Living with urban raccoons can be possible
By LeAne H. Rutherford
Highly adaptable and irresistibly adorable, raccoons abound in Sacramento. Mischievous, clever and cute, yes. But raccoons can quickly become nuisances when they take up room and board in your neighborhood.
Ask neighbors about raccoons and stories come tumbling out. Mike and Gail Johnson on 38th Street tell of raccoons using the cat door to access their home and finding their way to a jar of kibble in the kitchen. One unforgettable day, a raccoon followed by two kits charged Gail when she found herself between their exit and the food source. No more cat door.
In search of grubs, raccoons neatly rolled up freshly laid sod on three consecutive nights. Mike exclaims, “I can’t believe the amount of sod they worked over, probably 500 square feet.”
In Land Park, Diane Bailey tells of raccoons “playing frisbee” with her pool’s skimmer covers. At dusk a friend on McKinley Boulevard was startled when a raccoon attacked her Maltese in the backyard. Fortunately, the dog escaped significant injury, but now her owner surveys the area with a flashlight before taking Roxie outside. Another McKinley Boulevard resident watches as they use his fence as a freeway. Rick Kantola in East Sac recounts, “They ate all my cherries and three dozen pears.”
Complicating matters, these rambunctious, nocturnal marauders are appealing. Just look down a storm drain some evening to see winsome little masked faces peering up at you. However, while cute, they can have bacterial, viral and parasitic illnesses, and may carry rabies. Particularly concerning are roundworm eggs, which when inhaled or accidentally ingested can cause serious sickness and even death. So keep your children’s sandbox covered securely.
Raccoons are often the topic on Nextdoor. Most postings maintain a “live and let live” philosophy. Just leave them alone. Think of them as “part of the ‘hood.” If raccoons are outdoors, living with them is possible.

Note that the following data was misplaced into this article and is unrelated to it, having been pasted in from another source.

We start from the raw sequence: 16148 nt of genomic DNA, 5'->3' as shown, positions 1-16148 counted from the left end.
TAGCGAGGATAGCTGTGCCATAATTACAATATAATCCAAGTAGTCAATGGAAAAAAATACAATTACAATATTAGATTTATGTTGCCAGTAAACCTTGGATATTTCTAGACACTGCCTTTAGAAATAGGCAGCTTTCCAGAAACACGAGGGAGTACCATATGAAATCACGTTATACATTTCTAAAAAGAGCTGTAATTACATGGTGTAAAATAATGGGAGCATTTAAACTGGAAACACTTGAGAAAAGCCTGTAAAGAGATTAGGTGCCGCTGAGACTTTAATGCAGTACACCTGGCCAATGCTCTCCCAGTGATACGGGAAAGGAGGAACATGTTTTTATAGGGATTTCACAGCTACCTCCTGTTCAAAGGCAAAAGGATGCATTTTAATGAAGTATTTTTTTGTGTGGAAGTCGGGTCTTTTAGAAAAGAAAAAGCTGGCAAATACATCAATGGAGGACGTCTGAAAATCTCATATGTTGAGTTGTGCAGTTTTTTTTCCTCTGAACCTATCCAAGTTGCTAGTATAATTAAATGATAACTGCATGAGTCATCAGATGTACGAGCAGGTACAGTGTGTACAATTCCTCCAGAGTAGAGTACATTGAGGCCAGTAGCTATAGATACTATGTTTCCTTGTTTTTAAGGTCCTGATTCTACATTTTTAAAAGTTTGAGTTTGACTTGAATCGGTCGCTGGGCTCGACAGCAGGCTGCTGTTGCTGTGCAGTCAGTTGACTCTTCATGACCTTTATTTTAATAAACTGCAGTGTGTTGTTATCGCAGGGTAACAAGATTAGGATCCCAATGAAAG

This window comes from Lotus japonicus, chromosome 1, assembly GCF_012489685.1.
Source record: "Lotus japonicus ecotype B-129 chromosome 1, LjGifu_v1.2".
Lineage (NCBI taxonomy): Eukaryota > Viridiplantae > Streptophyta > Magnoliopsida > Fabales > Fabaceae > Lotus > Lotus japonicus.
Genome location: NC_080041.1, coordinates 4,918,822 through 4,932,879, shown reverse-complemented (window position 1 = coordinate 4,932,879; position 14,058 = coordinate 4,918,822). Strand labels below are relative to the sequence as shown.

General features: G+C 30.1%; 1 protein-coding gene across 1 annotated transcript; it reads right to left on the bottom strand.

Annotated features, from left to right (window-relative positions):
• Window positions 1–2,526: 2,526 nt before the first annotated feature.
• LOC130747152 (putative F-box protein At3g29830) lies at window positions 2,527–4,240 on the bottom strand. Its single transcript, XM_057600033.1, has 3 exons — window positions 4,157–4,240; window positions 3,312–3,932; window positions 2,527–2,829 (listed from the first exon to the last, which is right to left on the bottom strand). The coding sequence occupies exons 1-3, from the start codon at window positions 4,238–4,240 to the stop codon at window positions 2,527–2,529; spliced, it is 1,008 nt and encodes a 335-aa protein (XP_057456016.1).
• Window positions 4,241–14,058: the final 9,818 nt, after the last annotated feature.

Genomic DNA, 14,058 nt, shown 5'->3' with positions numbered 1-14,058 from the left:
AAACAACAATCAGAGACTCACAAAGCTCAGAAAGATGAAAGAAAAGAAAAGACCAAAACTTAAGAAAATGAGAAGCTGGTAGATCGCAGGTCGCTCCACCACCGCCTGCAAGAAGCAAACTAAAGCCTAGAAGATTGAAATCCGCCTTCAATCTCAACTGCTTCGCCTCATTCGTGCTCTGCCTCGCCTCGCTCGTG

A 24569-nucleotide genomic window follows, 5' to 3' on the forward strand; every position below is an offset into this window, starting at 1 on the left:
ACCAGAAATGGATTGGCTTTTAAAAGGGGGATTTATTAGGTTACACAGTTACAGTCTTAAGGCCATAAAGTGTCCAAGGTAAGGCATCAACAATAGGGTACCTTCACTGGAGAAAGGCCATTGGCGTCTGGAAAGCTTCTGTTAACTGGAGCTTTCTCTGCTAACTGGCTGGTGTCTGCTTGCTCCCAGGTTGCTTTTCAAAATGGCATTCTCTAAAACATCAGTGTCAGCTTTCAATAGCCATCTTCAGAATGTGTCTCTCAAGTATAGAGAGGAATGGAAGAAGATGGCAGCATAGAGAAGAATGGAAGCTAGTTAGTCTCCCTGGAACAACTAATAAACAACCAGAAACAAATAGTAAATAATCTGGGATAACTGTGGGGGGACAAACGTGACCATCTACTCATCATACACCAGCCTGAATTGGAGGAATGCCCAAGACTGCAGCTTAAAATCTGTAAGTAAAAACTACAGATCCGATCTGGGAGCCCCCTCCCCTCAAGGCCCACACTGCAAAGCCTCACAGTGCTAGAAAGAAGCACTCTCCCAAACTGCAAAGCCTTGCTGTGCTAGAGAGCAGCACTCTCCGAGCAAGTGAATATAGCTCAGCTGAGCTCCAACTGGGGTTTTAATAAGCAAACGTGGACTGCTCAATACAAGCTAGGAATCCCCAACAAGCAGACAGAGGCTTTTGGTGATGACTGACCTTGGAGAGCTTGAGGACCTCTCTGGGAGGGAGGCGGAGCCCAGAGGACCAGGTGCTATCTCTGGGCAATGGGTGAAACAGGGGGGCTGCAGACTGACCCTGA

On the other hand, what do you do when raccoons want to live inside your home or outbuildings? These charming pests do not make good housemates. Christine Rodrigues of Land Park laments having to evict raccoons taking up residence and ripping out insulation under her studio. Because the city of Sacramento “does not trap or relocate healthy animals,” she called a wildlife removal service. The technician was careful not to entomb kits when sealing off the raccoons’ entrance under the studio. It took two visits before he said, “You won’t see them again.” Although he was sympathetic to the fate of the animals, euthanasia was probably in the offing.
Conversely, the owner/operator of another creature capture company takes a more compassionate approach. Under most circumstances, the state prohibits relocation because the displaced animals might not find food, water or territory. However, he explains that he can relocate raccoons because he is licensed by the California Department of Fish and Wildlife, which sets the rules on when and how they can be taken or hunted. He says he knows the area where he releases them.
When hiring professionals to deal with raccoons, which company and what services are best? Since each firm has its own position on raccoons—vermin or valued—and addresses them accordingly, ask what the business does before contracting for the service. Exterminators exterminate. Wildlife control may liberate them into their current area and seal off home entry points.
If raccoons become nuisances in the garden, follow the advice of Sacramento animal control agencies to humanely encourage them to move along. Scare the critters off with motion-detecting lights, water or repellent sprays. Sprinkle red pepper around or put bowls of household ammonia in their favorite haunts, and they may get the idea.
Don’t feed these omnivores intentionally or unintentionally. Don’t encourage their visits by leaving Snoopy’s supper outside. Don’t attract them with unsecured garbage cans. Exclude them from your home by covering the chimney with a spark arrester. Seal off entry points into your house, barn, shed or garage. Don’t poison them. Don’t try to trap them.
According to the city of Sacramento, “The first and best approach to dealing with wildlife in urban environments is to practice tolerance—understanding and acceptance of the natural patterns of animal life and respect and appreciation of wild animals.”
For more information on how to live with raccoons in your neighborhood, visit the University of California Agriculture and Natural Resources website at ipm.ucanr.edu/pmg/pestnotes/pn74116.html or the city of Sacramento website at cityofsacramento.org/community-development/animal-care/other-stuff/raccoons.
LeAne H. Rutherford can be reached at firstname.lastname@example.org. Follow us on Facebook, Twitter and Instagram: @insidesacramento.